In many ways I am an ideal candidate for this initiative. Whilst my degree is in Chemistry and Education I do have an extensive love and passion for computing and programming. Like many teachers I have taught outside my area (when needed to by the school). I have taught OCR IT, ICT key skills and Media studies (as I was one of the few teachers who could use Final Cut Pro!). I currently teach all of Key Stage 3 Computer Science at school but really want an opportunity to teach GCSE. I knew that I had a good skill set and with over 20 years teaching a good range of pedagogical tools.

So, over approximately 40 hours I have completed the certificate in GCSE Computer Science Subject Knowledge. This has involved completing three (a minimum of two required) online units produced by the Raspberry Pi Foundation via Future Learn and two face to face courses (these are usually spread over 2 days each). At the end of the course there was a compulsory on-line, timed multiple choice test where I achieved 76% (pass mark 65%)

This is a course i would thoroughly recommend especially as there are bursaries available to help support it.

What I enjoyed about the course?

  • The course starts with a diagnostic tool which helps you plan your route through the course effectively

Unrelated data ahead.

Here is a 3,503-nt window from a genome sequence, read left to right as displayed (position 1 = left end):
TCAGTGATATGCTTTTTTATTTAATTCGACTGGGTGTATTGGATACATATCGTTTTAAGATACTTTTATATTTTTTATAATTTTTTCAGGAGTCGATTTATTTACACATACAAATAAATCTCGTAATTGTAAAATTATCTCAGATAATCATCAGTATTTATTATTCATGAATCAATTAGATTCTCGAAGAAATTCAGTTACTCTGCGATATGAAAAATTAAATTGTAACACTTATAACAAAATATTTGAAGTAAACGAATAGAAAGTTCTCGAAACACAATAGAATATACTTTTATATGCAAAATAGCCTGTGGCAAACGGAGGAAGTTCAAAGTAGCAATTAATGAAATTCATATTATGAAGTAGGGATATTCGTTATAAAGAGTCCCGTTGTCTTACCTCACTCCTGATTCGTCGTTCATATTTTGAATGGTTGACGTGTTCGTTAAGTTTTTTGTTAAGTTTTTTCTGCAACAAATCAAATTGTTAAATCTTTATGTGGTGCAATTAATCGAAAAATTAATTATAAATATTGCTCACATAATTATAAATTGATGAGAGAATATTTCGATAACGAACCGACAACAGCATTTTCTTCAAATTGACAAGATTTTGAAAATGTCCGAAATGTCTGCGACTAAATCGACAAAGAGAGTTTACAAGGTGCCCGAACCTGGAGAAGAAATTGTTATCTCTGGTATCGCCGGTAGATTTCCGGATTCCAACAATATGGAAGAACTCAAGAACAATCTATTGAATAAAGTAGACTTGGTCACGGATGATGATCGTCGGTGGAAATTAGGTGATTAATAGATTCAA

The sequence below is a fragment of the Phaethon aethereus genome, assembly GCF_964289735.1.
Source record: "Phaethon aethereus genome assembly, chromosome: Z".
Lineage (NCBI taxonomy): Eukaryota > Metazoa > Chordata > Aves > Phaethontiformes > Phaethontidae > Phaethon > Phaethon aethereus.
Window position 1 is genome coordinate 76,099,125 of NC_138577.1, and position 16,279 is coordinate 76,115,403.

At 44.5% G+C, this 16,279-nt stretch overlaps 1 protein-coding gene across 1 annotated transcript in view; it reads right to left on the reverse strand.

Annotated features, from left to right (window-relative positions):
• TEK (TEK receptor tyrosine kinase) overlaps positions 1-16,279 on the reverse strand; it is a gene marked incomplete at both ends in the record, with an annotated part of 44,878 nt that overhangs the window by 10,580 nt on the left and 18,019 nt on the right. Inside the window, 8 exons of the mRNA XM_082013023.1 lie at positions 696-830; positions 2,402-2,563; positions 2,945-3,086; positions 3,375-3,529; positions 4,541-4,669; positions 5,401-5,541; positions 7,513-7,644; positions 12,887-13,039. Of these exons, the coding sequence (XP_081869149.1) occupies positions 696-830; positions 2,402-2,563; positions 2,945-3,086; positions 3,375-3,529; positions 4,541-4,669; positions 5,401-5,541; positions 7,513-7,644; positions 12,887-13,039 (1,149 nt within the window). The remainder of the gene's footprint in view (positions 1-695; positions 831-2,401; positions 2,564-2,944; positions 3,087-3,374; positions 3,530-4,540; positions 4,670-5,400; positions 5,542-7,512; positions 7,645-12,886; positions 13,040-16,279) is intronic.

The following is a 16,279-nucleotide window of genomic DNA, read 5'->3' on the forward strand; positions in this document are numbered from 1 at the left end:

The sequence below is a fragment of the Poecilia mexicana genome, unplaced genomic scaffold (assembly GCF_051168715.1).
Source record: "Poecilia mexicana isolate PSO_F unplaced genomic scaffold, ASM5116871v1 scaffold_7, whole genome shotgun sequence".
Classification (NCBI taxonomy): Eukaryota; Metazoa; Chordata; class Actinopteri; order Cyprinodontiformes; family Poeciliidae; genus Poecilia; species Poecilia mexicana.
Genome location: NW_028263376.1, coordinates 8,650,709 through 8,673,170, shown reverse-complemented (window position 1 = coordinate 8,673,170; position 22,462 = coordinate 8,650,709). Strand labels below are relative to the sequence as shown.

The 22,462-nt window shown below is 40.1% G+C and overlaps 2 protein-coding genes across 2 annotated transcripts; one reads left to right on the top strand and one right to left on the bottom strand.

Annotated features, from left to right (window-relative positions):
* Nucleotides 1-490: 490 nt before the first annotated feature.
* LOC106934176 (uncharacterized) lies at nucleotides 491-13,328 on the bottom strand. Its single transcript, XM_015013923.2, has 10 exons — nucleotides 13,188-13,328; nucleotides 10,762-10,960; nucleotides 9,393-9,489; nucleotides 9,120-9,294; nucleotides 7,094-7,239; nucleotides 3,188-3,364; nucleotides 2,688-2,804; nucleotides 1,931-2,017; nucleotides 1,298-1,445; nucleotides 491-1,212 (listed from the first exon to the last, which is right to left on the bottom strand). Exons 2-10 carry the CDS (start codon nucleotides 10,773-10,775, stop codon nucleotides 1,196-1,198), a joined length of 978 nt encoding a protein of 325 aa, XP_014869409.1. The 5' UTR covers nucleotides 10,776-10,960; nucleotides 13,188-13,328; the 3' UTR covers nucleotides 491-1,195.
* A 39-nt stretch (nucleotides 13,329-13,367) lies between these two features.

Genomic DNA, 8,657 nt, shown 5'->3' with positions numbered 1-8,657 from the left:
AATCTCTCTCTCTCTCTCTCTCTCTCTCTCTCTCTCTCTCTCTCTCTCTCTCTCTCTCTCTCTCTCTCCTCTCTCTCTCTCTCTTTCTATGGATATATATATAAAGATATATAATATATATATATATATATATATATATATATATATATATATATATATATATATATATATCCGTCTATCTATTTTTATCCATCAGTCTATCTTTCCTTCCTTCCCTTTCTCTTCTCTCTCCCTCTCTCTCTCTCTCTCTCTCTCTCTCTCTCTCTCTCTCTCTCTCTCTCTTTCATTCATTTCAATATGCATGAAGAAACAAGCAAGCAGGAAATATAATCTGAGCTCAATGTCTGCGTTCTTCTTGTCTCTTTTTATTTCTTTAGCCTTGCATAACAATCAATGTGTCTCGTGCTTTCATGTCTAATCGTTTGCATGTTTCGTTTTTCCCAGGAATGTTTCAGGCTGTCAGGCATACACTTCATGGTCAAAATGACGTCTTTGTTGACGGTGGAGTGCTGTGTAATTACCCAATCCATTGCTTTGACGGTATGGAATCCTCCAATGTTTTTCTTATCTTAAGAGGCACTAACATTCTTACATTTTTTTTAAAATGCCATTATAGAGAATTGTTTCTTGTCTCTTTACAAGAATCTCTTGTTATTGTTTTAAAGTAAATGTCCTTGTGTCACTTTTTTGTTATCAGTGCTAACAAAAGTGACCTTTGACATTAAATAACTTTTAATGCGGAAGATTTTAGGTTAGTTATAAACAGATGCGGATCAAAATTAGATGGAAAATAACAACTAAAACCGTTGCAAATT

• The Future learn platform is really useful when you are studying in your spare time, very high quality resources, good feedback from the writers as you complete tasks. I was also pleased with the support from Future Learn when things didn't go quite as they should
  • Excellent communication from STEM Learning when booking and attending courses.
  • Excellent communication and support from the NCCE team, they really wanted to help remove barriers to success (sorry about the frantic emails!)
  • The face to face courses were presented by a real diverse range of teachers who had excellent subject knowledge but were also able to relate everything back to exam questions and the exam spec.
  • The teaching resources were good, and over the 4 sessions each teacher delivered it in slightly different ways.